Random Acts of Kindness / Return of a forgotten guitar is a cause for annual thanks


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I am writing to restate a "thank you" I gave years ago, but that I still say to this day.

I was a musician playing in Pittsburgh, and our group was staying with friends in Squirrel Hill. Late at night, I left one of my guitars in its case out on the street -- just forgot it. I woke up the next morning and it was gone.

I put up signs around the neighborhood, and a neighbor said they had seen the newspaper delivery person pick up the guitar, probably thinking it was a freebie.

The next morning I waited outside, met the delivery person and asked about the guitar. He did not speak much English, but he nodded and said "Wait." He came back a few minutes later with the guitar. I thanked him profusely. He would not accept the money I offered him for its return.

Even though I thanked him years ago in person, I wanted to write this public thank you. Though that random act of kindness occurred years ago, I still remember every Thanksgiving how grateful I am to the neighbors and newspaper delivery person who helped me find something so dear to me.

CHRISTINA THOMPSON

Boston, Mass.



Plenty of helpers appeared when an elderly couple fell

On Thanksgiving Day, we were treated by our son and daughter-in-law to a fantastic dinner at the Four Points by Sheraton in Cranberry.

We decided to leave by the side door, close to the parking lot. Our son went ahead to retrieve the car. I had my cane in one hand and was holding onto my husband's arm. The next thing I knew, we were both prone on the steps. He thought there were two steps, but the number was three.

Immediately our "first responders" (helpful bystanders) were at our sides. A man and a girl were at my side, with him asking if I was all right and whether I hit my head. The answer to his questions were "yes" and "no." Each one took an arm of mine, and once again I was upright.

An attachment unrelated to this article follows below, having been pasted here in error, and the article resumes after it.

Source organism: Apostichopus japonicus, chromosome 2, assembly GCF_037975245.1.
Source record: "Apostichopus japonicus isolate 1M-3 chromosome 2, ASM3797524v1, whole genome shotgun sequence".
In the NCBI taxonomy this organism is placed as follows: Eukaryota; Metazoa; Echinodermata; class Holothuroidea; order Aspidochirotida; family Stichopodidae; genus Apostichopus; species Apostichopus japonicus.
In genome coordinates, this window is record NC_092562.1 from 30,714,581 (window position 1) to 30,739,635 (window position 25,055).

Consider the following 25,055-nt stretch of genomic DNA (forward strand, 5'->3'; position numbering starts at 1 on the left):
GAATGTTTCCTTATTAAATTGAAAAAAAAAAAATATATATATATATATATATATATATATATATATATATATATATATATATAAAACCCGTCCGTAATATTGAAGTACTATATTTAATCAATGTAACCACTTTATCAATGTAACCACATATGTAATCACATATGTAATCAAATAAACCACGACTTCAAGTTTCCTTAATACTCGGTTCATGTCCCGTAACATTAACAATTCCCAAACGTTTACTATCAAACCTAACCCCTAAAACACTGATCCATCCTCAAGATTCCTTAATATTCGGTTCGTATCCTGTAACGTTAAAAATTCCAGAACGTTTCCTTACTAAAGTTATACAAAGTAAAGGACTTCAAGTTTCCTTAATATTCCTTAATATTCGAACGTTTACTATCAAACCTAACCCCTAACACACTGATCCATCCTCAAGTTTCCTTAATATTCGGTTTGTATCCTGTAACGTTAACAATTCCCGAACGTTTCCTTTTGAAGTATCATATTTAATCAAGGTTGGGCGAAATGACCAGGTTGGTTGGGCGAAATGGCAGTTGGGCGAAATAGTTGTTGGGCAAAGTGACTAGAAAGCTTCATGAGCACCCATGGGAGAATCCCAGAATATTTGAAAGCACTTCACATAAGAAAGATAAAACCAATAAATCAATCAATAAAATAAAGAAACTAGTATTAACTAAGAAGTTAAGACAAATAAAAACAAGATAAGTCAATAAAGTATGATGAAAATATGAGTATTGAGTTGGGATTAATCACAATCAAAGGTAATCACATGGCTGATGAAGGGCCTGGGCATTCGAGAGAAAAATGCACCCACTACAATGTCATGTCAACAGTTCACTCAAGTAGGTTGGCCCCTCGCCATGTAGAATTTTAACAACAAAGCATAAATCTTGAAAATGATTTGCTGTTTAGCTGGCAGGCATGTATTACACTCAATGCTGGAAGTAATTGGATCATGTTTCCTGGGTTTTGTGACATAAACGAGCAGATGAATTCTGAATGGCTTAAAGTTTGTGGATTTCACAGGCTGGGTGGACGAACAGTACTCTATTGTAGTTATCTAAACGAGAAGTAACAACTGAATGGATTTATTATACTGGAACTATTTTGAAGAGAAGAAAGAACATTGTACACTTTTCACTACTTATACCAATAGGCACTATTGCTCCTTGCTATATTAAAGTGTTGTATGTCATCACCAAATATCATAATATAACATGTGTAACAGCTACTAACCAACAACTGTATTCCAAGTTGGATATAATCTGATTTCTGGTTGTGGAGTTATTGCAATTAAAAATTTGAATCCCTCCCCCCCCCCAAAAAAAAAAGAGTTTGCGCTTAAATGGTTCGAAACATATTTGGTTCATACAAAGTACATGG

Our daughter-in-law and a young man got my husband to his feet. My rescuer asked if he could help us to our car, and then our son drove up, unaware of all the chaos.

Names were not taken, but thanks were surely said. We hope that our three first responders read this, as we will be eternally grateful to them. They made our Thanksgiving Day truly thankful.

Black Friday arrived with aches and stiffness, but no broken bones.

DONNA SCHWAB

Ross



Mugging became less of an ordeal due to right family finding license

On Nov. 15 I was mugged walking home from the bus stop after work.

A young kid (he looked to be around 14) came up behind me and grabbed my purse, really ruining my day. I had to go to the expense of a new cellphone, new car remote and key and new locks for my townhouse.

I was in a real funk until the following Saturday afternoon, when my doorbell rang. A father with his three young children were at the door with my stolen driver's license! The father said his daughter found the license and wanted to be sure it was returned to me. They walked from where the license was found all the way to my house to give it back to me.

I bet the father has taught his children a lesson they will never forget. I was too shocked and grateful to get their names, but I hope they see this post and know they did the right thing and have a fantastic father.

SUSAN LITHGOW

Swissvale

intelligencer

Has someone done you right? Send your Random Act of Kindness to page2@post-gazette.com, or write to Portfolio, Post-Gazette, 34 Blvd. of the Allies, Pittsburgh, PA 15222.


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